THE MURALS painted by artist Jackie Hinkson are normally chock full of detail. Yet when it came to rising to the challenge presented by the cancellation of Carnival, Mr Hinkson reminded us, most powerfully, that less is more.
Mr Hinkson put up murals outside his St Ann’s home and indeed, thanks to his neighbours, up much of his street, and called the show On the Road. It was something of an echo of his 2019 show at the University of the West Indies, when he installed a 110-foot mural outside the campus library.
“It seemed to me that this was a good opportunity,” Mr Hinkson said in an interview a few days ago.
People desperate for a semblance of the high that Carnival provides thought so too. A steady stream of masked and sometimes costumed pedestrians, some with children and strollers, visited, alongside drivers safe in their cars. A snocone vendor turned up too.
Though Mr Hinkson’s work is not limited to Carnival, the reception of his show was the perfect reminder of the prominent place of the festival within the national psyche. It was also a reminder of the creativity inherent in the festival, a creativity that is powerfully effective precisely because it can come with no frills and often the spontaneous parts are the best.
In sharp contrast was the lack of imagination on display in the myriad interventions staged by a range of stakeholders.
The National Carnival Commission (NCC)’s grandiloquent launch of its website did not mask the profound misstep that project turned out to be. Instead of taking the opportunity to untether Carnival from its traditional models, stages and locations, the NCC did precisely that: devising a “virtual world” based at the rundown “Grand Stand” of the Queen’s Park Savannah.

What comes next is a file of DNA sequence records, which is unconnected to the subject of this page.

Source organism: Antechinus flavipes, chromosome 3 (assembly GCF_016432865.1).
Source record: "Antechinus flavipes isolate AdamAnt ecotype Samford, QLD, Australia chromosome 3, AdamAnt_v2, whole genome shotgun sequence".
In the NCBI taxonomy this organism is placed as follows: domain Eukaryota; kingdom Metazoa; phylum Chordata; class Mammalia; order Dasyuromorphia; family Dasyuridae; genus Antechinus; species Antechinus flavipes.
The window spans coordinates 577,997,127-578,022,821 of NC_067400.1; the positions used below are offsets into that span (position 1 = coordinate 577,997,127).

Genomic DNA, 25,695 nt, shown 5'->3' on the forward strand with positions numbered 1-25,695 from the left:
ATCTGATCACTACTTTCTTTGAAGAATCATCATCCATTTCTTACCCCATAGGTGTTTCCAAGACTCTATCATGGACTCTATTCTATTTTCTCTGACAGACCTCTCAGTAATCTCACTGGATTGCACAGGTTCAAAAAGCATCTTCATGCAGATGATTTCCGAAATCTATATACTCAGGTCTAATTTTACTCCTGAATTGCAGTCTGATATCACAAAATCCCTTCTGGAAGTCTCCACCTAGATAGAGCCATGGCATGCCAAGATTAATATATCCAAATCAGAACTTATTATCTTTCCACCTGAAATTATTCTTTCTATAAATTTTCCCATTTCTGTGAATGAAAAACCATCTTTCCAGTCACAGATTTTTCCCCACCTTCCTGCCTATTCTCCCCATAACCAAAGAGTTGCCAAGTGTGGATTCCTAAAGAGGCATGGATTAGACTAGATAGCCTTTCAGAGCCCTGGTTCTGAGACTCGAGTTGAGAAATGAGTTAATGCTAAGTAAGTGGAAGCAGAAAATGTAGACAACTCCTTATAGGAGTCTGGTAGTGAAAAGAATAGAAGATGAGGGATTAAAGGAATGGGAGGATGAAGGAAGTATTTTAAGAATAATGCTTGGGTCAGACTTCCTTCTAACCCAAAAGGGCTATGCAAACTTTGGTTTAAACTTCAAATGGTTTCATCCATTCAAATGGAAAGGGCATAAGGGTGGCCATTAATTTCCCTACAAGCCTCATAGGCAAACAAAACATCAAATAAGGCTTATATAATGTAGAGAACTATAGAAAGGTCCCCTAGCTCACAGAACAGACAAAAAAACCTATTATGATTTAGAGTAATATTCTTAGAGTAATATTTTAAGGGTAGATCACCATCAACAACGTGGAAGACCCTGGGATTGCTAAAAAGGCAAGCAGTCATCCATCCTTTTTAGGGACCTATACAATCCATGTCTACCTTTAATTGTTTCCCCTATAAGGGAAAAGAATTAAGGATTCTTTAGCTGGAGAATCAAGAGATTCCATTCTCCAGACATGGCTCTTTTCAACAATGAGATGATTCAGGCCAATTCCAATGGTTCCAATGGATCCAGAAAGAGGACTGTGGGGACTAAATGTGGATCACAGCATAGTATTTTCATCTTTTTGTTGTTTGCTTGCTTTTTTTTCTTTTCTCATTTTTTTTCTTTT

Scraping together something at the last minute may be part of the Carnival ethos, but in this case, it fell flat. NCC chairman Winston “Gypsy” Peters had grumbled about a lack of funding, but went further: he declined to partner with people who had funds and declined to recognise the winners of other events that were competently produced.
Even though the NCC eventually announced there would be a virtual Dimanche Gras show, there was no trace of that idea last weekend. Instead, the real show came when Mr Peters said he was giving the nation a gift, referring to the inert and incomplete website launched that day.
That was not the case with many other online interventions, including virtual events, put on by a range of private stakeholders. The TT Film Festival put online films about Carnival, themselves decades in the making, which looked at the past while gesturing to the future. Tribe the Band aired a film poem to Carnival which was rapturously received.
And a group of rats came out of a Woodbrook mas camp, perhaps smelling something foul.